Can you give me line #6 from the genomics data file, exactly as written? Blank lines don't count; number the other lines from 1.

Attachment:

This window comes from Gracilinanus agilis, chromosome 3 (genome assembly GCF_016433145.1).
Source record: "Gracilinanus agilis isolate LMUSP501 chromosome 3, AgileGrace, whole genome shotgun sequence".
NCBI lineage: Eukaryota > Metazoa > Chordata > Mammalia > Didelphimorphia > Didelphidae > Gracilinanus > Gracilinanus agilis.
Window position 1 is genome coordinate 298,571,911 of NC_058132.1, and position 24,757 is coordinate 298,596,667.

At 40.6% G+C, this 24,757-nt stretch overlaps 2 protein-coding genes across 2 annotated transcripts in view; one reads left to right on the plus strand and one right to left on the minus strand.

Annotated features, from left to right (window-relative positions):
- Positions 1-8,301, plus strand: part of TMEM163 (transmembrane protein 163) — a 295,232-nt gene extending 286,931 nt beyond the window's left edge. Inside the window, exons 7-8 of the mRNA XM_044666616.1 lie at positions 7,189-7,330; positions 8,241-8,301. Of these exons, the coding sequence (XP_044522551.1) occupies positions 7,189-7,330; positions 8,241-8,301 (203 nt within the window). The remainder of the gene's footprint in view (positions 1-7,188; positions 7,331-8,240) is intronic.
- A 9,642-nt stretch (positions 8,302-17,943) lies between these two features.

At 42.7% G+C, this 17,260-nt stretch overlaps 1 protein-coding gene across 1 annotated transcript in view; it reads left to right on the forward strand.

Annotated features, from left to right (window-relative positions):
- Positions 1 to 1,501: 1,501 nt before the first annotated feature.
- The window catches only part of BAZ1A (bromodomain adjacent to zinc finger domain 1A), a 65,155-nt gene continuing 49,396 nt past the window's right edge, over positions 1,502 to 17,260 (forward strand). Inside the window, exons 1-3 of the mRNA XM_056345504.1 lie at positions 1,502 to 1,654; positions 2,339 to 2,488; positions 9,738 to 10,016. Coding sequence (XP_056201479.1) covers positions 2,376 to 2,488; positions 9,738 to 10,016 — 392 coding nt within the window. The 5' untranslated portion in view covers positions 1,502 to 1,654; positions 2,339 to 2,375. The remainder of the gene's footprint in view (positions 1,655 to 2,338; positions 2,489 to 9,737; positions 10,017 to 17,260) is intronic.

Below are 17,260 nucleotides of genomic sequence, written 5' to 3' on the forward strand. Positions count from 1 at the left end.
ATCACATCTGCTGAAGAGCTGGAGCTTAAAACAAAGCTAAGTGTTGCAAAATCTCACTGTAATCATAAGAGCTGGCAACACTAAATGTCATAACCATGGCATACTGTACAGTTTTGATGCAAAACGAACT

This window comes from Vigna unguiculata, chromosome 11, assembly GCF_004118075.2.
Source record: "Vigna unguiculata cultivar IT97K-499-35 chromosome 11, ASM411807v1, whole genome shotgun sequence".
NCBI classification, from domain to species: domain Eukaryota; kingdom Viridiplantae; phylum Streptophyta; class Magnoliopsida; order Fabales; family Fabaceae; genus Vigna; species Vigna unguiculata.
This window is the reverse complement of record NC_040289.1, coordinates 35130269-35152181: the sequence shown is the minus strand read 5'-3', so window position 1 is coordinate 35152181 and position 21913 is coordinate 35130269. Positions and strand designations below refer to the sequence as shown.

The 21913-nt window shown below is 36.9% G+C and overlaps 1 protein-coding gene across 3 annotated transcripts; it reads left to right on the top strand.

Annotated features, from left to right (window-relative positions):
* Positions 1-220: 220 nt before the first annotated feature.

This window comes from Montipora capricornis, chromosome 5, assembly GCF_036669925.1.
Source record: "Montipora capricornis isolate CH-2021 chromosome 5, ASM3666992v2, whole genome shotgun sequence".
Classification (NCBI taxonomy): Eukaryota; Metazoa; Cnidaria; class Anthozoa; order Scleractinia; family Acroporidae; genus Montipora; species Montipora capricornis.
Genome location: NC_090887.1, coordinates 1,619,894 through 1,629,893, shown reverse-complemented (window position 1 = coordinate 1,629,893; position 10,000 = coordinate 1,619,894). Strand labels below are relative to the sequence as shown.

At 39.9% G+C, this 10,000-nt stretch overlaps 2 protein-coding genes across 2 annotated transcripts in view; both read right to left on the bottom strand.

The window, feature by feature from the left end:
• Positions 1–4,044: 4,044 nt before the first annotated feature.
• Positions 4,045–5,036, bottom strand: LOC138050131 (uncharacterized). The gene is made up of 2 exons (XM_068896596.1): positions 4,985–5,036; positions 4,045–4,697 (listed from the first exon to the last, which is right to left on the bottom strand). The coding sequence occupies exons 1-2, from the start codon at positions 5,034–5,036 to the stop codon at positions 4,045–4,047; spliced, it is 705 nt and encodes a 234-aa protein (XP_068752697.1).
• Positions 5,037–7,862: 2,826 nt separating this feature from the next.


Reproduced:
Annotated features, from left to right (window-relative positions):